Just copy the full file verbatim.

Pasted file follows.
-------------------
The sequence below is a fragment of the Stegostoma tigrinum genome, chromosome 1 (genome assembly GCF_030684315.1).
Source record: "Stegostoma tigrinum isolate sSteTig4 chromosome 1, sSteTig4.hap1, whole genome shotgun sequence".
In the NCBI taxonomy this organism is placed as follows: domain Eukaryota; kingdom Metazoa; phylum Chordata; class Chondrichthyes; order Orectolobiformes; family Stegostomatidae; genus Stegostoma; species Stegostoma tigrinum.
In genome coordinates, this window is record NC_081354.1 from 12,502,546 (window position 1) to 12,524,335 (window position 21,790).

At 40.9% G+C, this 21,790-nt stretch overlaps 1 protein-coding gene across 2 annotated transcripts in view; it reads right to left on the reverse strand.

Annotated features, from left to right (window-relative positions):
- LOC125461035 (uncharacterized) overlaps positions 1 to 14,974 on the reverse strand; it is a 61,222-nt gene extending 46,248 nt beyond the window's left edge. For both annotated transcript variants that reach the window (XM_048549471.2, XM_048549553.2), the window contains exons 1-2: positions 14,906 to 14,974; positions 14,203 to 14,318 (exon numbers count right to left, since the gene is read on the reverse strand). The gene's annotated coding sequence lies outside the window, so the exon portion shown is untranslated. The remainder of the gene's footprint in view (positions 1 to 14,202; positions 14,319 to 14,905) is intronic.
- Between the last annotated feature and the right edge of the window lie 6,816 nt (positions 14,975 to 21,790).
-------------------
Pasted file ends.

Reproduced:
The sequence below is a fragment of the Stegostoma tigrinum genome, chromosome 1 (genome assembly GCF_030684315.1).
Source record: "Stegostoma tigrinum isolate sSteTig4 chromosome 1, sSteTig4.hap1, whole genome shotgun sequence".
In the NCBI taxonomy this organism is placed as follows: domain Eukaryota; kingdom Metazoa; phylum Chordata; class Chondrichthyes; order Orectolobiformes; family Stegostomatidae; genus Stegostoma; species Stegostoma tigrinum.
In genome coordinates, this window is record NC_081354.1 from 12,502,546 (window position 1) to 12,524,335 (window position 21,790).

At 40.9% G+C, this 21,790-nt stretch overlaps 1 protein-coding gene across 2 annotated transcripts in view; it reads right to left on the reverse strand.

Annotated features, from left to right (window-relative positions):
- LOC125461035 (uncharacterized) overlaps positions 1 to 14,974 on the reverse strand; it is a 61,222-nt gene extending 46,248 nt beyond the window's left edge. For both annotated transcript variants that reach the window (XM_048549471.2, XM_048549553.2), the window contains exons 1-2: positions 14,906 to 14,974; positions 14,203 to 14,318 (exon numbers count right to left, since the gene is read on the reverse strand). The gene's annotated coding sequence lies outside the window, so the exon portion shown is untranslated. The remainder of the gene's footprint in view (positions 1 to 14,202; positions 14,319 to 14,905) is intronic.
- Between the last annotated feature and the right edge of the window lie 6,816 nt (positions 14,975 to 21,790).